The Canadian parliament is sitting through a historic filibuster being conducted by the New Democratic Party which forms the opposition in the House of Commons. At issue is the back to work legislation proposed by the majority Conservative government which would force striking postal workers back to work.
Of course in a labour dispute, nothing is clear cut and absolute. The management of Canada Post has served lockout notice to nearly 50 000 employees after a series of rotating strikes across the country. Postal disruptions have been ongoing since June 4.
The tabled legislation will be passed eventually. When that will happen is anyone’s guess right now. There are about 300 members of parliament(MPs), just over 100 who are members of the NDP. Each MP is entitled to speak for 20 minutes on the subject which would take more than 30 hours. Then the MPs are entitled to speak addressing each proposed amendment to the legislation. The marathon speech session started on Thursday and shows no signs of slowing down. Members are speaking in shifts, taking six hour breaks for sleeping and eating.
Some of the TV pundits were convinced that NDP leaderwould call off the filibuster so that members of his caucus could return to Quebec Friday for Fete National or St. Jean Baptiste Day, but Friday passed and now it looks as if they are aiming for keeping the House of Commons engaged until July 1st which is Canada Day.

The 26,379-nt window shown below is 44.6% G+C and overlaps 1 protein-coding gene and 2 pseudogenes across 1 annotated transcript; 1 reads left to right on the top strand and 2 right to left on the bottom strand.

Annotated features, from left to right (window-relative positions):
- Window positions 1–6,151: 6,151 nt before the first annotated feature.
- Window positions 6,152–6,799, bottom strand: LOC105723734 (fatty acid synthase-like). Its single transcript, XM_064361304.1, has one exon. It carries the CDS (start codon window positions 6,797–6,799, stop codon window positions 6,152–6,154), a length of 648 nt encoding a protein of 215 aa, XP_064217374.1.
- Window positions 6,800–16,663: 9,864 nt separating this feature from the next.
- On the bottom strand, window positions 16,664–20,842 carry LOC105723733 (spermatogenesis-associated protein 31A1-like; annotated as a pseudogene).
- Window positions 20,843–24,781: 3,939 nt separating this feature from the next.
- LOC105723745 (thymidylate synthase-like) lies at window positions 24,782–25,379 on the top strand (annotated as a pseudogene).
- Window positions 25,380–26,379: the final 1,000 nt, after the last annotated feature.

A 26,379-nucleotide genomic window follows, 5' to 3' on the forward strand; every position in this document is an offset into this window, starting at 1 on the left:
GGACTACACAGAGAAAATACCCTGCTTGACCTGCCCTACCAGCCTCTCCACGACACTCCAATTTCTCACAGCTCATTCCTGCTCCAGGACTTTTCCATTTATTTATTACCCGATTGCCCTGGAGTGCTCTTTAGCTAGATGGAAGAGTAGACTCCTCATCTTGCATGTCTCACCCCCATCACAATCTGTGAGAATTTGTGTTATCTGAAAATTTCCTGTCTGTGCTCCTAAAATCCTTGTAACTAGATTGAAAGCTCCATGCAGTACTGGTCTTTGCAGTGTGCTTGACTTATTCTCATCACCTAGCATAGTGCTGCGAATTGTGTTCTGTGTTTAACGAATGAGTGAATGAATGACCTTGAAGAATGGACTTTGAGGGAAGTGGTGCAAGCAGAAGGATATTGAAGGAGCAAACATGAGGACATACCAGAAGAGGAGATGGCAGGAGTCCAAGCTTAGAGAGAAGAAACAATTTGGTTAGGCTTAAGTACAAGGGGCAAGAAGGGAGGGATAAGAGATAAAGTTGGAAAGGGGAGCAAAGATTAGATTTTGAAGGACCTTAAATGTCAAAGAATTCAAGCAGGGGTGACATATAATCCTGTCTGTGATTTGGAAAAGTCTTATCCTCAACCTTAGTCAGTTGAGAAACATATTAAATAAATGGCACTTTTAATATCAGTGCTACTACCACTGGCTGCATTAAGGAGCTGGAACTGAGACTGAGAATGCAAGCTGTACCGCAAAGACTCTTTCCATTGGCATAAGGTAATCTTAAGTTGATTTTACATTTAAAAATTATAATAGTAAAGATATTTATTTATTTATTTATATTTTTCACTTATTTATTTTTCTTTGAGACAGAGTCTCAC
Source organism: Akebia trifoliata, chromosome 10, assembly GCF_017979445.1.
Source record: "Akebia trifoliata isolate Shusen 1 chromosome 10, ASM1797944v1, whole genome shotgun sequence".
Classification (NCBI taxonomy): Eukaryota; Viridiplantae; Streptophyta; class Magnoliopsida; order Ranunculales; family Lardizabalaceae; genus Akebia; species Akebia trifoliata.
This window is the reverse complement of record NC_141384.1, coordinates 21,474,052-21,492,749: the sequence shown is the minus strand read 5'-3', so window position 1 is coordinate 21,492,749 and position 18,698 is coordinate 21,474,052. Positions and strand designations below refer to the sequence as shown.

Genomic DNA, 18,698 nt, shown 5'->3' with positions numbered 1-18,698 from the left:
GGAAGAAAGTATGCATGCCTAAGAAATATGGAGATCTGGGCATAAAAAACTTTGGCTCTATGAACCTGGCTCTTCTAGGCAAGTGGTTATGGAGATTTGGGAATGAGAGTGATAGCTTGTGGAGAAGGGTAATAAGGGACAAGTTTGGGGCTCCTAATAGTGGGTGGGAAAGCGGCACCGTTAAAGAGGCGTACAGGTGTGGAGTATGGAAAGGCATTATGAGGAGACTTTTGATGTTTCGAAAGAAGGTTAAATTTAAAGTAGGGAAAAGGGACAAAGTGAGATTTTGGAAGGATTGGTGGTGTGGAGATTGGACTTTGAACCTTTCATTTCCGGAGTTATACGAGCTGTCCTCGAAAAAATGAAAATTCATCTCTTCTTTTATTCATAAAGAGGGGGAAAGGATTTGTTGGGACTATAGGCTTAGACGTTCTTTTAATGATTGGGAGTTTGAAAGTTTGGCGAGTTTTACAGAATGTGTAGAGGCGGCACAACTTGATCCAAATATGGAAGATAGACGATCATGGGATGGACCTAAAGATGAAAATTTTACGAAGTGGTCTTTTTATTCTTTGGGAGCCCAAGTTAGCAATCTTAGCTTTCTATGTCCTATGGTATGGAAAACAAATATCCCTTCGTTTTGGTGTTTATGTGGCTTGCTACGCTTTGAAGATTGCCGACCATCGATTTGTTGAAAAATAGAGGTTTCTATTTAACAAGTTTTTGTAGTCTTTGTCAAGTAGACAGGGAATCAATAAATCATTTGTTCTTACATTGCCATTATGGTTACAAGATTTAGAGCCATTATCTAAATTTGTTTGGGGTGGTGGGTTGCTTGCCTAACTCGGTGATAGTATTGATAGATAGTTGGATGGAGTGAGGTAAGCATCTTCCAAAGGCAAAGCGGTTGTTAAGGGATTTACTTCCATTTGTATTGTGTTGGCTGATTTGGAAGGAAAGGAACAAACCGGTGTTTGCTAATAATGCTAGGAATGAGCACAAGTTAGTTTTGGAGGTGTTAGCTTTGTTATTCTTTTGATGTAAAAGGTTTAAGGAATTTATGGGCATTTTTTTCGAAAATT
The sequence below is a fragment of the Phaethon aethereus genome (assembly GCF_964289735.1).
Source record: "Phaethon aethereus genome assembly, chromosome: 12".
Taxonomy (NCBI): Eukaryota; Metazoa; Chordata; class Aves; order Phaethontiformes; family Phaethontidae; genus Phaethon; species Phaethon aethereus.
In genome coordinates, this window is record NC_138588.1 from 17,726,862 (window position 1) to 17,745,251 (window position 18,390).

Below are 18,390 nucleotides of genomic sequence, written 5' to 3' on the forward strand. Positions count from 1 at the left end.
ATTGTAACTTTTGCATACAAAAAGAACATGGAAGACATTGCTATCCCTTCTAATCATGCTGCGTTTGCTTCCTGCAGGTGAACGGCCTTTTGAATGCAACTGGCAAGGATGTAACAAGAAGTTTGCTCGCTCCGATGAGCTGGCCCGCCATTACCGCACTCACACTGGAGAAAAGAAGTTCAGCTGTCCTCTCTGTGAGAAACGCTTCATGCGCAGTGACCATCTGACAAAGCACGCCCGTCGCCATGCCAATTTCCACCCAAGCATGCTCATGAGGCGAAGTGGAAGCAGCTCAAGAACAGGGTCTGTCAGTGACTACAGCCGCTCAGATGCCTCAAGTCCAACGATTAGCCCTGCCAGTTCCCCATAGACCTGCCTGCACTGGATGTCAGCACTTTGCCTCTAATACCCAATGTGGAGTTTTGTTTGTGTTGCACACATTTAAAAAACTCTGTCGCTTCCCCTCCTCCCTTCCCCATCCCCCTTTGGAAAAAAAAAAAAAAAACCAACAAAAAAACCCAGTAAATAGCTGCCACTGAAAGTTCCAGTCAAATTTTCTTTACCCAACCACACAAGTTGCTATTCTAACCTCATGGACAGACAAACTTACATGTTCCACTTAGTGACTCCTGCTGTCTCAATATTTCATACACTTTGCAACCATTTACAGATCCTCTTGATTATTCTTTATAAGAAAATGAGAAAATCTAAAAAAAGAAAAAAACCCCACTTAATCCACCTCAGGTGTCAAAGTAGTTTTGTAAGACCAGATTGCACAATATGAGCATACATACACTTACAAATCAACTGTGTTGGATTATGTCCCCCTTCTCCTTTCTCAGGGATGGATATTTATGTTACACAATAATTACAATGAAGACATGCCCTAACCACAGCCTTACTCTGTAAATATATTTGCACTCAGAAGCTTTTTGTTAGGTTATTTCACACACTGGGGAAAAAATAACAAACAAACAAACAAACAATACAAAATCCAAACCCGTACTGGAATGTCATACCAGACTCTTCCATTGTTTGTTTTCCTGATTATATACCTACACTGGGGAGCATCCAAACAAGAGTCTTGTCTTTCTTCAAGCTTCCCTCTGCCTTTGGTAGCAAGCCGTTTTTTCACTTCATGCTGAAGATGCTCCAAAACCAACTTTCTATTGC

Meanwhile Prime Minister Stephen Harper, enjoying a comfortable majority celebrated Fete National in the town of Thetford Mines with a barbecue for his supporters in the region. Ref: the Montreal Gazette
While the opposition party is speaking to the legislation, the mail across the country has stopped. People are urged to check to see what bills they owe by other means as late charges will still apply to tardy accounts. Those who are depending on the mails to ship goods must either wait or find other means – bus, courier companies. Not all areas of the country are served by alternate means and as the labour disruption stretches on, inconveniences build.
A little known fact about the House of Commons how the date of the debate is recorded. Because the speeches regarding the legislation started on June 23 and have continued without interruption, for those in the Houses of Parliament, it is still June 23. A strange but traditional accounting.